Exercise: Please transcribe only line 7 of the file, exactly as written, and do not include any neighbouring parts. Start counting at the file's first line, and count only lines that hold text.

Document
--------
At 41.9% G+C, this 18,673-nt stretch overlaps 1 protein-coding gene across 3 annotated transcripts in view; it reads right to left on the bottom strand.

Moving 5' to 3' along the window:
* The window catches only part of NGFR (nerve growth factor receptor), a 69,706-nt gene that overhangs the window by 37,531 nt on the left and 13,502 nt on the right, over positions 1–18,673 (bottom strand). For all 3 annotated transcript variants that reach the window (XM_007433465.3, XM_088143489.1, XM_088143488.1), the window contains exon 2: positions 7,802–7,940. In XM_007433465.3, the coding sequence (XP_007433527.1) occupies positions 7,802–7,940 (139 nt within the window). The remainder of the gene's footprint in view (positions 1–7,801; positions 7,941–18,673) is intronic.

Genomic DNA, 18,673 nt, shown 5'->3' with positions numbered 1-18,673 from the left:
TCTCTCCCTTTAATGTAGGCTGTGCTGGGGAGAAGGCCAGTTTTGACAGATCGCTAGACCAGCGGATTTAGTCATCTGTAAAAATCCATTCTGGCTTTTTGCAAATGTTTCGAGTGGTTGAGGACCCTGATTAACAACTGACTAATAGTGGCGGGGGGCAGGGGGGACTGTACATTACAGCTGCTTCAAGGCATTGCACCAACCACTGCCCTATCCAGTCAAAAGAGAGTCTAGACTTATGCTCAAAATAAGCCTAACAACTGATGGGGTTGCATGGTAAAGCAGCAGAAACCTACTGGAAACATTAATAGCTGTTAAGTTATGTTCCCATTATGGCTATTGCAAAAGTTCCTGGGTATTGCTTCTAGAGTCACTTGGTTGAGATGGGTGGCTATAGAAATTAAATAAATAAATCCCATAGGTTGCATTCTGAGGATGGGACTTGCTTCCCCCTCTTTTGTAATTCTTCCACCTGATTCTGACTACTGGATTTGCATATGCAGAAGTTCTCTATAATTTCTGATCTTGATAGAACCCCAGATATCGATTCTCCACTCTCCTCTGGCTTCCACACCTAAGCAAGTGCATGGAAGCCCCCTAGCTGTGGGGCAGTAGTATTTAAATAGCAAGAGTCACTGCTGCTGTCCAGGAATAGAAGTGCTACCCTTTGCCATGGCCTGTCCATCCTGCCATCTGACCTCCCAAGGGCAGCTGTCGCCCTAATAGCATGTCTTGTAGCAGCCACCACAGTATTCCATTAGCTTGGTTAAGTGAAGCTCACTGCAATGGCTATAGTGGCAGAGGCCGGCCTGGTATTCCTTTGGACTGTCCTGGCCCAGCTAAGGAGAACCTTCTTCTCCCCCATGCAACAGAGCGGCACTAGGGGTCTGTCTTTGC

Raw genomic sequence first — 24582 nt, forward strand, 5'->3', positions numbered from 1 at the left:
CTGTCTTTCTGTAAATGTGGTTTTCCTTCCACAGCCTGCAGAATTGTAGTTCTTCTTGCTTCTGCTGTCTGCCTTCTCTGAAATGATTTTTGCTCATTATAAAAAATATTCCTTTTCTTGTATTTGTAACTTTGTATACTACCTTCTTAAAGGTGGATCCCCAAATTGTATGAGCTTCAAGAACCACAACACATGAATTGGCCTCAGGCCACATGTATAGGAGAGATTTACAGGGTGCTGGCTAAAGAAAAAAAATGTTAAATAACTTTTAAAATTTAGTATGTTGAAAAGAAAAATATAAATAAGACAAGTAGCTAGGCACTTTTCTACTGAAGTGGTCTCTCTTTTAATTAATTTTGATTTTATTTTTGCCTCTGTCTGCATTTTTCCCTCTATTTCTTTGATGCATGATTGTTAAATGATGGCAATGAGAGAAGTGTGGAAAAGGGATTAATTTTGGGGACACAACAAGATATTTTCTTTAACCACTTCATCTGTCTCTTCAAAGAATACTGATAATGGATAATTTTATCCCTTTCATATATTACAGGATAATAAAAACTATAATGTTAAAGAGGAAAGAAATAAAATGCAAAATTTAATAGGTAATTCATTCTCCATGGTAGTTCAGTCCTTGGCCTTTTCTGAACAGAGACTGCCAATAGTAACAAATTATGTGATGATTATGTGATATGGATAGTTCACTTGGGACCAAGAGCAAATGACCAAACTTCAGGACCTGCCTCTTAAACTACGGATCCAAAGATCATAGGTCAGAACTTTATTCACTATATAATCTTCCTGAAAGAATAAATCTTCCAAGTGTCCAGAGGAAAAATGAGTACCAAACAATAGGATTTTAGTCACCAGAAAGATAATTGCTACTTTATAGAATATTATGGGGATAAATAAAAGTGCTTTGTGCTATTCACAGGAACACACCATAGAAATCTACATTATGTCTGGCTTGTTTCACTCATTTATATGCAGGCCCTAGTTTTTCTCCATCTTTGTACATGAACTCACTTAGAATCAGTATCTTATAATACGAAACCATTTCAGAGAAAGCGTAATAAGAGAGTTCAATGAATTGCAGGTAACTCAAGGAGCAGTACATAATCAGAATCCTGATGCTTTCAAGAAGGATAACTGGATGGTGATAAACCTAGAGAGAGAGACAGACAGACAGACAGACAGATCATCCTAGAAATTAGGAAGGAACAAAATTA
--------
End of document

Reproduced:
CTGTCTTTCTGTAAATGTGGTTTTCCTTCCACAGCCTGCAGAATTGTAGTTCTTCTTGCTTCTGCTGTCTGCCTTCTCTGAAATGATTTTTGCTCATTATAAAAAATATTCCTTTTCTTGTATTTGTAACTTTGTATACTACCTTCTTAAAGGTGGATCCCCAAATTGTATGAGCTTCAAGAACCACAACACATGAATTGGCCTCAGGCCACATGTATAGGAGAGATTTACAGGGTGCTGGCTAAAGAAAAAAAATGTTAAATAACTTTTAAAATTTAGTATGTTGAAAAGAAAAATATAAATAAGACAAGTAGCTAGGCACTTTTCTACTGAAGTGGTCTCTCTTTTAATTAATTTTGATTTTATTTTTGCCTCTGTCTGCATTTTTCCCTCTATTTCTTTGATGCATGATTGTTAAATGATGGCAATGAGAGAAGTGTGGAAAAGGGATTAATTTTGGGGACACAACAAGATATTTTCTTTAACCACTTCATCTGTCTCTTCAAAGAATACTGATAATGGATAATTTTATCCCTTTCATATATTACAGGATAATAAAAACTATAATGTTAAAGAGGAAAGAAATAAAATGCAAAATTTAATAGGTAATTCATTCTCCATGGTAGTTCAGTCCTTGGCCTTTTCTGAACAGAGACTGCCAATAGTAACAAATTATGTGATGATTATGTGATATGGATAGTTCACTTGGGACCAAGAGCAAATGACCAAACTTCAGGACCTGCCTCTTAAACTACGGATCCAAAGATCATAGGTCAGAACTTTATTCACTATATAATCTTCCTGAAAGAATAAATCTTCCAAGTGTCCAGAGGAAAAATGAGTACCAAACAATAGGATTTTAGTCACCAGAAAGATAATTGCTACTTTATAGAATATTATGGGGATAAATAAAAGTGCTTTGTGCTATTCACAGGAACACACCATAGAAATCTACATTATGTCTGGCTTGTTTCACTCATTTATATGCAGGCCCTAGTTTTTCTCCATCTTTGTACATGAACTCACTTAGAATCAGTATCTTATAATACGAAACCATTTCAGAGAAAGCGTAATAAGAGAGTTCAATGAATTGCAGGTAACTCAAGGAGCAGTACATAATCAGAATCCTGATGCTTTCAAGAAGGATAACTGGATGGTGATAAACCTAGAGAGAGAGACAGACAGACAGACAGACAGATCATCCTAGAAATTAGGAAGGAACAAAATTA